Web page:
FIRST PERSON - Alex Magno - The Philippine Star

Two-thirds of Afghanistan’s population is aged 25 and under. This large demographic segment has no memory of the last time the Taliban was in power in their beautiful but sad country. They grew up in the relative freedom of US occupation.

The other day, a British paper released a video clip most of us would rather not watch. The clip showed an Afghan woman who casually stepped out of her home to do some shopping. In the street, Taliban fighters accosted her for not having a male escort outside home. Almost immediately, she was made to kneel and murdered by automatic weapons fire.

A Taliban spokesman shortly after the capture of Kabul tried to assuage the world by saying the new rulers will respect the rights of women – within the framework of Sharia law, of course. What that meant was never clear. Few believed the Taliban promise. One of them was the poor woman executed in that video clip mentioned above.

What we saw in this video is misogyny at its crudest, patriarchy at its worst and Islamic fundamentalism at its more condemnable form. Now we understand why Afghans, especially those with a more modern sensibility, are literally dying to leave the country – such as that teenager who clung to the landing gear of a large military transport plane as it took off. He fell to his death a few hundred feet above.

All the world’s powers and all the international organizations can only watch in horror as the Taliban begins exercising its gory power over an unwilling society. This is, after all, a movement driven by a primitive ideology trying to drag the rest of society back to the Stone Age.

All the secular powers of the world enjoy no leverage over a mindless movement such as the Taliban. But the Taliban, too, holds no leverage against the secular powers of the modern world – the capacity to inflict terror in the hope of wining acquiescence, if not submission.

The rest of modern civilization has done what it can in the hope of mitigating the Taliban’s worst impulses.  The World Bank has held assets owned by the Afghan central bank. No single country has extended diplomatic recognition to the new regime in Kabul. The EU declared it would not deal with the Taliban. No one wants to touch the new rulers with a long pole.

But this situation incapacitates the humanitarian organizations as well. The WHO estimates Afghanistan has only a few days’ supply of medical supplies left. The UNICEF has no infrastructure on the ground to look after the Afghan children. The Medicins sans Frontiers (MSF) cannot send teams of volunteer doctors to support a virtually non-existent health care system. Food supplies for the internally displaced cannot be delivered.

This situation will be harmful to the Afghan people most of all. Cut off from the rest of humanity, they could not access humanitarian help.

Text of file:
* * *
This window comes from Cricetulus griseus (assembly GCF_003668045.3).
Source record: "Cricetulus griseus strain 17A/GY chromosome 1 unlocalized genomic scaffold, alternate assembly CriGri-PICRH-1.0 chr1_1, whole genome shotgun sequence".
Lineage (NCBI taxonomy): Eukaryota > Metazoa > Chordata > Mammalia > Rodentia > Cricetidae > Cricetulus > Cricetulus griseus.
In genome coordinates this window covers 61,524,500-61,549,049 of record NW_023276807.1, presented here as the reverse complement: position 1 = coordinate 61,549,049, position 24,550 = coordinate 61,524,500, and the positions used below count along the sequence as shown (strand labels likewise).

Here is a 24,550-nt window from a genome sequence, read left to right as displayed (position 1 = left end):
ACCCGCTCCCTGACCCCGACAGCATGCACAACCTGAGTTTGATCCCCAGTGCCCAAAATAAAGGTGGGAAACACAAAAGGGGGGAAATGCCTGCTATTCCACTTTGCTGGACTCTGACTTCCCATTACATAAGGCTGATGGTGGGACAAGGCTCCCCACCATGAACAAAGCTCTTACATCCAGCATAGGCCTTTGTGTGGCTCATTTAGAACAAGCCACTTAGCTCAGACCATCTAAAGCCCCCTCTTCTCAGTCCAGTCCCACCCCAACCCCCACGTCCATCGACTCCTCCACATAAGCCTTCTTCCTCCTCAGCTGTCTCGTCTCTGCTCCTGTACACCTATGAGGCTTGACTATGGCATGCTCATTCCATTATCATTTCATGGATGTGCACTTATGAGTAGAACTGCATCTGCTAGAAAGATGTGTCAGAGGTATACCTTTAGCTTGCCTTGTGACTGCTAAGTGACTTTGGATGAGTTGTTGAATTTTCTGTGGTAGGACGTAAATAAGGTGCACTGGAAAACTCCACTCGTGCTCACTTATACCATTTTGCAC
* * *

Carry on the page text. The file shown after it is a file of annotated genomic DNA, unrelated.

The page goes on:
To top it all, most of the world’s countries are busy fighting the pandemic. They have every excuse to ignore the plight of the ordinary Afghans trying to survive a fanatical regime.

Most of the countries around Afghanistan have closed off their frontiers as well, mainly to discourage a flood of migrants they could not possibly sustain. Shia-ruled Persia to the west is hostile to the Sunni-led Taliban. Pakistan on the east is fearful of an upsurge of terrorist groups. The Uzbeks, Tajiks and Turkmen on the north rely on the mountainous borders to keep the trouble away.

Almost certainly, we will hear of massacres the next few days, including attacks on minority religious and ethnic groups. We likewise expect hostilities to break out between the Taliban and their erstwhile allies in Al Qaeda and ISIS. There are simply too many fissures in Afghan society to allow a peaceable transition to an abhorrent fanatical regime.

Almost certainly, too, there will be famine in Afghanistan. With the fighting going on, the fields will be left untended. The supply chains will crumble.

This will invite second-generation problems. The new rulers and the warlords could return to cultivating opium, the only cash crop the country has, for direly needed foreign exchange. The Taliban could also begin selling some of the large stockpile of weapons they now own, bringing an international arms black market to life.

There is enough weaponry and firepower accumulated in Afghanistan to enliven terrorist movements elsewhere. The instability these weapons could create in other countries keeps security experts awake. China, for one, should be keeping an eye out for any influence Kabul might have on its Uighur minority in Xinjiang.

The US, although it maintains hundreds of thousands of troops in its bases and fleets around the world, could not imagine spending a few million dollars more to keep three thousand men in Afghanistan to at least prevent that whole place from breaking down. Now millions of Afghans will suffer untold misery because of the Taliban’s triumph.

The superpower’s accounting of the costs of keeping a force in Afghanistan conveniently excluded the human and security costs of withdrawing that miniscule force. This can only be shortsighted and self-centered.

The revival of US unilateralism and isolationism will imply huge costs for the rest of humanity. Unfortunately for the Afghans and the other countries threatened with terrorism, no other power is willing to step into the abandoned US role.

Enough talk of a values-based global order. We are rushing headlong, not into a multi-polar world, but into a basically ungoverned international (dis)order.

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